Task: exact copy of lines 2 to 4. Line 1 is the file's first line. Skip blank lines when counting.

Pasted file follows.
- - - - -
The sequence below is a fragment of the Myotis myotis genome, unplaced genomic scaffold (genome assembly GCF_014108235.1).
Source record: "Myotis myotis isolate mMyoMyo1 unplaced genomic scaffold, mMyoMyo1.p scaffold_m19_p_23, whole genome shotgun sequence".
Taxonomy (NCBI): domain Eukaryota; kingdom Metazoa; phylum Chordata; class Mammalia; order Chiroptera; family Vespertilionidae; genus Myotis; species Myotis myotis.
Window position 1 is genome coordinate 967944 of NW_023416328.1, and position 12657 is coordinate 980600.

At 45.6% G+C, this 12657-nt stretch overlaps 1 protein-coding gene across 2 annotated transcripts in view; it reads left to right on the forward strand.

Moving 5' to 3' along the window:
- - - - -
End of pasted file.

Source record: "Myotis myotis isolate mMyoMyo1 unplaced genomic scaffold, mMyoMyo1.p scaffold_m19_p_23, whole genome shotgun sequence".
Taxonomy (NCBI): domain Eukaryota; kingdom Metazoa; phylum Chordata; class Mammalia; order Chiroptera; family Vespertilionidae; genus Myotis; species Myotis myotis.
Window position 1 is genome coordinate 967944 of NW_023416328.1, and position 12657 is coordinate 980600.